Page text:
Deliveroo, Spotify and Uber are all hemorrhaging money as it becomes increasingly clear that their business models are based on nothing but speculation and blind hope. Even the very infrastructure of the Internet is being questioned: online advertising, the quasi-physical reality on which so many virtual worlds ultimately depend, looks more and more like a sham.
We are also witnessing the collapse of hyper-virtualism in the “real” world. In politics, we’ve seen the bizarre budget of Liz Truss and Kwasi Kwarteng: an economic plan apparently designed and proposed for a fantasy world in which the markets really like huge bets delivered with a “fuck you” attitude. Suddenly everyone seems to have noticed that the infrastructure has collapsed as we focused on the culture wars. The trains, it turns out, won’t fix themselves. Young people will never stop wanting houses. Cancer won’t just wait until a more opportune time. Contrary to the predictions of multi-millionaires, owning nothing is unlikely to make us happy.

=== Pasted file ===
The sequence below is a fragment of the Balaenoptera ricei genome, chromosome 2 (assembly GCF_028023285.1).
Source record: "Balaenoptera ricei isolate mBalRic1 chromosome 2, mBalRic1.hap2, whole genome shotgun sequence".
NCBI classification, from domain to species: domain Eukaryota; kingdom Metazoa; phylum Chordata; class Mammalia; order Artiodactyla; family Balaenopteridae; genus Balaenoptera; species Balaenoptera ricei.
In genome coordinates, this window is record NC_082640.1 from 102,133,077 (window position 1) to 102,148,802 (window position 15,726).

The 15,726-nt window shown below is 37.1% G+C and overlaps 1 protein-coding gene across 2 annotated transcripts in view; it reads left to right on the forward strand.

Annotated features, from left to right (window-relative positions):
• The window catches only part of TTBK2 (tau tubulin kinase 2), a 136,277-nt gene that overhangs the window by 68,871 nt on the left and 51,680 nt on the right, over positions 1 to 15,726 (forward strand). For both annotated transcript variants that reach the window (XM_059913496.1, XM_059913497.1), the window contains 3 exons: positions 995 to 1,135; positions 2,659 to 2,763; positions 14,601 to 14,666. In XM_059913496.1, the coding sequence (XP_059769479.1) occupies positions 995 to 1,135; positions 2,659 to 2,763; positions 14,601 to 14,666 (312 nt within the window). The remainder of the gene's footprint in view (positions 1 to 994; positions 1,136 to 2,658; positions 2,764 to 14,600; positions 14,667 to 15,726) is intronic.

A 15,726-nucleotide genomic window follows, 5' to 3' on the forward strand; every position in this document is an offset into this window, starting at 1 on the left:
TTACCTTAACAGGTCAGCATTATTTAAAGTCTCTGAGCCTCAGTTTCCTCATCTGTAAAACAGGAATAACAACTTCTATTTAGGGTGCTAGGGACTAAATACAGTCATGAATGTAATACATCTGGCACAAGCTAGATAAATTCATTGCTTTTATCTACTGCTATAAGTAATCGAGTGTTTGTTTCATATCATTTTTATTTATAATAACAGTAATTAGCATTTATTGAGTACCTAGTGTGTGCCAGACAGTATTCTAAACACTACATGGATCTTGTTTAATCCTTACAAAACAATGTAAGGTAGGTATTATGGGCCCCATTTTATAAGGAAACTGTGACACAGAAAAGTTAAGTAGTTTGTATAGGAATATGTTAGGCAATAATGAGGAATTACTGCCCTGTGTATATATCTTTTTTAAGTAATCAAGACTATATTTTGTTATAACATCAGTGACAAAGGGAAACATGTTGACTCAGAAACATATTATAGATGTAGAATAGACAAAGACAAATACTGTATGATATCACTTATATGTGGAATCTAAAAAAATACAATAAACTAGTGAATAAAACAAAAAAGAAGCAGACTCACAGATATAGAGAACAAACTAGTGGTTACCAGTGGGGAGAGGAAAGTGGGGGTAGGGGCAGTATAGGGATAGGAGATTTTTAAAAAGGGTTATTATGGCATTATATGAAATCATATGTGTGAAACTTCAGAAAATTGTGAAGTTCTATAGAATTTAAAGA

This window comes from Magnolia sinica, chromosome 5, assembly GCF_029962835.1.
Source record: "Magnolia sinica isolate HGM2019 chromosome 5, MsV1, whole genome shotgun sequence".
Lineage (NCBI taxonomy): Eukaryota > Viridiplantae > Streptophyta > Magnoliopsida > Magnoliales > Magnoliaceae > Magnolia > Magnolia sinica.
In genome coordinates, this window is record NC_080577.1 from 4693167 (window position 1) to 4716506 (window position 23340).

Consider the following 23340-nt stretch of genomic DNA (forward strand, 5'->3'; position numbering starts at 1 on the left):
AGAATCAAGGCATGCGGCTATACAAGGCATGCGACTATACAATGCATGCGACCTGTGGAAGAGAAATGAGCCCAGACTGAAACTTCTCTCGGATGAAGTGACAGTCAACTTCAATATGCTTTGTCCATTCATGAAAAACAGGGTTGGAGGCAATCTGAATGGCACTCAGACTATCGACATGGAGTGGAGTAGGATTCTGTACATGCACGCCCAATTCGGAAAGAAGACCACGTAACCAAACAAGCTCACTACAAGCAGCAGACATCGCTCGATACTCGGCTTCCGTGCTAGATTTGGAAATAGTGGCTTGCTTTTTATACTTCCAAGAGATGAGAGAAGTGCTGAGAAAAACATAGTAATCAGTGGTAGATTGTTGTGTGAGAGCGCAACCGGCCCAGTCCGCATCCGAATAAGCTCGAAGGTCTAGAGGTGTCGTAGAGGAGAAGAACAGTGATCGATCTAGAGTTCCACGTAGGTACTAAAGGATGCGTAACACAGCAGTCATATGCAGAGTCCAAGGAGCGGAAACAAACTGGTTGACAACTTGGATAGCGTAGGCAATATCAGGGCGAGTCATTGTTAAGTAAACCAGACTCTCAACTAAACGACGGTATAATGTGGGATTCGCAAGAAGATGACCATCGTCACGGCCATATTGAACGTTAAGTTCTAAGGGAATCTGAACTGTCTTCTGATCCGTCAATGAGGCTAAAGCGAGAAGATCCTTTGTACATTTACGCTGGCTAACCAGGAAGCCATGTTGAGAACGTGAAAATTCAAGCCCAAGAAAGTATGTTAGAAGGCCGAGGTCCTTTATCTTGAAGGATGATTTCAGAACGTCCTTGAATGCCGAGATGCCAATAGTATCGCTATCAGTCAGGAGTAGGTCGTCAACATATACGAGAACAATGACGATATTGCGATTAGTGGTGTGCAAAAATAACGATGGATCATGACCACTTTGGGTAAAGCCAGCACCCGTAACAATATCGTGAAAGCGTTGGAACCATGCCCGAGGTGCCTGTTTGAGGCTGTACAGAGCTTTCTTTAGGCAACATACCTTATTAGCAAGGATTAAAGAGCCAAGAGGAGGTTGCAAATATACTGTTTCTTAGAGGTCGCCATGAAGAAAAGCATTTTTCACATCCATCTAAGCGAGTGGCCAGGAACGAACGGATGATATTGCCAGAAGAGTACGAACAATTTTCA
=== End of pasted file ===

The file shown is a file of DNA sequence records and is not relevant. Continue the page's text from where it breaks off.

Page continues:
In America, several cities have tried to cut police numbers (following social media campaigns to defund the cops), with the surprising result of an increase in crime. Everyone on Twitter has, yet again, been wrong about America’s midterms – not least the Republicans who tried and failed to’same‘ their path to electoral success. And, as I write, Qataris are burning $220 billion – 15 times more than any other World Cup – dressing up in the respectability of a famous event. All this while fans are spending over £160 to stay in a ‘village’ of austere rows of gazebos, with no official figures on how many temps have died for the privilege.